Wednesday, March 04, 2009

Custom-made babies delivered: Fertility clinic doctor's design-a-kid offer creates uproar

A fertility clinic's promise to deliver the ultimate in designer babies - letting parents choose eye, hair and even skin color - is sparking a worldwide uproar.
Dr. Jeff Steinberg has already let thousands decide their kids' gender. Now he says that within the next six months, the Manhattan and L.A. offices of his Fertility Institutes will let would-be moms and dads pick whether junior has blue or brown eyes or black or blond hair.
"In the process of doing gender selection ... we've also uncovered the technology [to] characterize things like eye and hair color," said Steinberg, 54.
The idea of a Build-A-Bear style baby was slammed Monday by bioethicists and right-to-life groups - and Pope Benedict has warned against it for years.
The Pope railed against the "obsessive search for the perfect child" just two weekends ago. "A new mentality is creeping in that tends to justify a different consideration of life and personal dignity," he said.
Steinberg countered that reproductive technologies aren't about to go away.
"Genetic health is the wave of the future," he said. "It's already happening and it's not going to go away. It's going to expand. So if they've got major problems with it, they need to sit down and really examine their own consciences because there's nothing that's going to stop it."
Custom-made kids will be achieved through preimplantation genetic diagnosis, or PGD, the procedure used to weed out problem embryos and to allow parents to choose a gender.
In letting parents decide what traits their kids have, doctors will examine the genetic makeup of embryos created in the lab and implant the ones that have the best chance of giving mom and dad what they want.
Some doctors question Steinberg's ability to give parents their pick of traits.
"He's the only one offering this because you can't yet do it," said Sean Tipton of the American Society for Reproductive Technology. "Nobody can do this right now."
Dr. William Kearns, head of the Shady Grove Center for Preimplantation Genetics in Rockville, Md., disagrees. His research has identified genes relating to northern European skin, hair and eye pigmentation, but he won't use it to let parents design their kids.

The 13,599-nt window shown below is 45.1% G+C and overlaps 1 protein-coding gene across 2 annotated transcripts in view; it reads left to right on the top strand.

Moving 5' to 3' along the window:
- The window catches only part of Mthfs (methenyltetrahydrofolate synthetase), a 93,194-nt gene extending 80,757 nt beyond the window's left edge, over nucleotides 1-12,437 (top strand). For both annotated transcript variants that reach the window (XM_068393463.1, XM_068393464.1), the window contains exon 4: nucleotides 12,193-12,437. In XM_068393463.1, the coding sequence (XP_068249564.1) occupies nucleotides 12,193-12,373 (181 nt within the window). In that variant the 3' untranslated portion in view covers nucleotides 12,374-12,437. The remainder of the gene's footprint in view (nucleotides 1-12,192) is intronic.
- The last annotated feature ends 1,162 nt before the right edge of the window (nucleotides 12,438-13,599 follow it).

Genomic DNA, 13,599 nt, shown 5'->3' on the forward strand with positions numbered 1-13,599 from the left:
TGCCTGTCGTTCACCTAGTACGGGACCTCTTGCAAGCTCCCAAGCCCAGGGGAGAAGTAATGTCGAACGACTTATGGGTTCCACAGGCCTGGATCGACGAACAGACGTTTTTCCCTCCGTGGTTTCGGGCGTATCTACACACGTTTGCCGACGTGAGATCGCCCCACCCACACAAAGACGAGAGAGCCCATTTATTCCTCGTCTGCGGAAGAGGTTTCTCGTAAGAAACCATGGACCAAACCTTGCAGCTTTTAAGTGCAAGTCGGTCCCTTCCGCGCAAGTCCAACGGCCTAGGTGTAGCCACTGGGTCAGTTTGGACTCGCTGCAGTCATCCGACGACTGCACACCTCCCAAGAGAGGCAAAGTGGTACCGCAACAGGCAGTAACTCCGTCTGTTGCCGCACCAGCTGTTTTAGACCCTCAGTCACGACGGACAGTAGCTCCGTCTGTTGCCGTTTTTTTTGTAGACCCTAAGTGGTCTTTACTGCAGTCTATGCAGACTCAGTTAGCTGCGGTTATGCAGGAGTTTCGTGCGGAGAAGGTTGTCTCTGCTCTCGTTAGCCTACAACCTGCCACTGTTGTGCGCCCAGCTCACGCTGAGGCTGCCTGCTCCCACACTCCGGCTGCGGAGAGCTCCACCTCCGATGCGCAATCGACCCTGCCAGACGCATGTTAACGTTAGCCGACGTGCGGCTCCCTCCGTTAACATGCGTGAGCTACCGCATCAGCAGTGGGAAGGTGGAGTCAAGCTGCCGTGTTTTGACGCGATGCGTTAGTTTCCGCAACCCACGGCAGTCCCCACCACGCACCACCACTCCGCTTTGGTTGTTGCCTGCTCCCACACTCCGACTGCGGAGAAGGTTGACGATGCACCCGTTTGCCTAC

Steinberg, one of the doctors who helped produce the first test-tube baby, admits the technology isn't 100% - and says for now the best results are with couples of Scandinavian heritage, whose gene pools are the least diluted.
"Say you made seven embryos, and one of them has got the highest chance of green eyes, and that chance is 80%. It's not perfect science because eye and hair color are not perfect genetics," said Steinberg, who opened an office on E. 40th St. two months ago.
There are no laws in New York that address how PGD testing can be used. Opponents say there should be.
Lori Kehoe, executive director of the New York State Right to Life Committee, is upset that the embryos deemed undesirable will be destroyed.
She said it is "sickening to flush a member of the human family down the drain" because they are not considered perfect.
Prof. Alexander Capron, bioethicist and professor of law and medicine at the University of Southern California, called Steinberg's procedure problematic. "The notion of unconditional love and support - which is assumed to be what parents owe their children - is totally undermined here," he said.
"You're saying I want to order up just what I want and that's what I'll love."
One New York doctor even likened it to the pursuit of a master race.
"We're crossing the line into eugenics, the theory of trying to give people enhanced characteristics - genetic engineering to make sort of the superman or superwoman," said Dr. Daniel Sulmasy, director of ethics at New York Medical College and St. Vincent's Hospital.

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